One captive individual lived for 13 years and 9 months.
What threatens a bat-eared fox? How does a bat-eared fox defend itself?
Bat-eared foxes are hunted by many predators such as lions, leopards and cheetah (though they are too small to make a really sustaining meal for big cats), hyenas, jackals and eagles. (Diurnal birds of prey swooping from the sky generally represent the greatest threat for young bat-eared foxes.)
To escape from predators, the bat-eared fox relies on speed and its incredible dodging ability. It can effectively reverse direction at a flat run without losing speed, using its long bushy tails as a rudder. They prefer, however, to escape and lie dead still in long grass or to plunge into their nearest den entrance.
What are the special adaptations of a bat-eared fox?
- Huge ears – 1) for a particularly acute sense of hearing for locating prey, including ability to hear insects scuttling underground & 2) for thermo-regulation, releasing excess body heat through blood vessels running through the thin skin of the ears;
- Many, tiny teeth set in a long, narrow jaw – specially adapted for an insectivorous diet, particularly termites. It has many more teeth than almost any other mammal (46 to 50, the extras being molars for grinding) and a special jaw muscle that helps the fox open and close its jaw five times per second, desirable for eating live termites.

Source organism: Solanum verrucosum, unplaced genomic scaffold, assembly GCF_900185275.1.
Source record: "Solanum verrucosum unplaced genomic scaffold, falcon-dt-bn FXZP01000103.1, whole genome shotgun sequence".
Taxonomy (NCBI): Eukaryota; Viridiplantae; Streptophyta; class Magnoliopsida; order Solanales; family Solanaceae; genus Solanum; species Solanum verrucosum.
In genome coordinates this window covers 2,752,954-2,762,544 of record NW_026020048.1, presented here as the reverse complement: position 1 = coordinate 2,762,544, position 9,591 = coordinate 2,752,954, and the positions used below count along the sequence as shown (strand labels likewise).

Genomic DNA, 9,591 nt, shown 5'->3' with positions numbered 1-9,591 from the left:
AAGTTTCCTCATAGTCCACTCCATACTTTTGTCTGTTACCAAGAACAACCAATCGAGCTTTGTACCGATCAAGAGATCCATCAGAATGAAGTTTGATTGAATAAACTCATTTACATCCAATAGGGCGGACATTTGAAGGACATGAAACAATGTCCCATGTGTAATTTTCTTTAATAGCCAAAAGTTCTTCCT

Using its elongated and highly flexible lower jaw it can scoop up dozens of ants or termites at a time.
Not only are all these insects high in protein, they are filled with water (see the next point).
- Ability to survive without water – most of the water they need from the food they eat, from the bodily fluids of beetles and termites.
- High group cohesion providing mutual protection against predators – very sociable, grooming, playing, training young, foraging, and resting together in a group.
Underground dens – protect them from almost all their natural predators and have multiple entrances and exits, which can be used whenever they need to escape.
What is the important function of bat-eared foxes in the wild?
The Bat-eared foxes control harvester termite population in their habitat, eating up to 1.15 million termites per year. As a result, they are one of the few wild animals that farmers like because they actually remove a pest that threatens stock grazing.
What do you call a bat-eared fox: –
|kit, cub, pup
|skulk, earth, leash, lead
Not endangered, but often killed by cars as they cross roads or investigate roadkill, and in some places hunted for their fur. Unfortunately, farmland continues to encroach on the wilderness and does reduce their natural habitat.
Meet the Bat-Eared Fox | National Geographic (see video link below)